85% Support Repealing the $300 Pandemic-Related Unemployment Benefit
MADISON – A new survey of Wisconsin businesses indicates the state’s workforce shortage has become an emergency, and employers are pleading with Gov. Tony Evers to take action. According to the Wisconsin Employer Survey, 86 percent of businesses are struggling to hire workers.
Wisconsin Manufacturers & Commerce (WMC) – the combined state chamber and manufacturers’ association – conducted the survey over the first three weeks of June on a variety of topics. On Wednesday, WMC released data focused specifically on workforce and employment.
“It is time for Gov. Evers to connect the dots on this major issue for our economy,” said WMC President & CEO Kurt Bauer. “Hundreds of Wisconsin businesses just barely survived months of government-mandated lockdowns, restrictions and limited capacity. Now, many of those same businesses face another serious government-imposed burden in the form of overly generous unemployment benefits that have created a full-blown workforce emergency.”
When asked why they were having trouble hiring workers, a plurality – 35 percent of businesses – said the unemployment benefits were too generous. That was followed by 30 percent blaming a lack of applicants with the proper skills and 26 percent blaming the overall shortage of people. Additionally, 85 percent of employers said they support ending the $300 pandemic-related unemployment enhancement.
Respondents overwhelmingly – 72 percent – said the workforce shortage was the top public policy issue facing Wisconsin. Businesses are not struggling to hire due to a lack of trying, however. Nearly 80 percent said they plan to increase the number of employees in the next six months, and they are raising wages to do so. Seven in 10 businesses plan to raise wages at least three percent in 2021, while over a quarter of businesses plan to raise wages by more than four percent.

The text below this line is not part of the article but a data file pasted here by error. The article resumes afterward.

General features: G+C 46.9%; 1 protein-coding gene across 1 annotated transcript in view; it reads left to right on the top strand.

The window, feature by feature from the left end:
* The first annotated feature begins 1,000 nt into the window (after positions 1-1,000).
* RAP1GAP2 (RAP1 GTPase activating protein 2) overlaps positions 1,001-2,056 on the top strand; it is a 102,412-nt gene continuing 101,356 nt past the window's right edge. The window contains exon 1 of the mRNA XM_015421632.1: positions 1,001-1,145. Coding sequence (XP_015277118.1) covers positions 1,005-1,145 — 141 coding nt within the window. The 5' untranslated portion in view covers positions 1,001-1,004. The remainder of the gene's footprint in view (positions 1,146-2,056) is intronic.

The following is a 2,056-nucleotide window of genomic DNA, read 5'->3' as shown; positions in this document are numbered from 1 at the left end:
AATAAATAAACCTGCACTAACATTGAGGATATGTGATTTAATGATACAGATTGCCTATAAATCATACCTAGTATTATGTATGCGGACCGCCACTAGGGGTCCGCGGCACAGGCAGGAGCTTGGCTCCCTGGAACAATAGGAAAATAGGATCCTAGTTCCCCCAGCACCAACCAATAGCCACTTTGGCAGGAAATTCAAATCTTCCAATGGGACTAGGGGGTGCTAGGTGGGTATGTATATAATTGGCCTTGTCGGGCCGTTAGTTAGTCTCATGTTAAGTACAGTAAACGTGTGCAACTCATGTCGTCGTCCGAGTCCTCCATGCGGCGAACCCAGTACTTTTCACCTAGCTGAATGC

“Repealing the expanded unemployment benefits is a short-term solution that our economy needs right now,” added Bauer. “But, we must also address long-term challenges to retain young Wisconsinites after they graduate from high school, attract people from outside the state to live and work here, and train people who need upskilling for the family-supporting careers we have available.”
To help grow the population of working-age people, 73 percent of employers think the state should fund a talent attraction campaign. Businesses also back increased technical training opportunities for high school students. Eighty-seven percent said they would support expanding these types of classes in the place of some general education courses.
WMC plans to release additional data from the Wisconsin Employer Survey in the coming weeks. Topics will include state and federal public policy, COVID-19 and the economy. WMC surveyed 266 employers that make up a representative sample of its membership. Businesses of all sizes, industries and geographic locations in Wisconsin participated.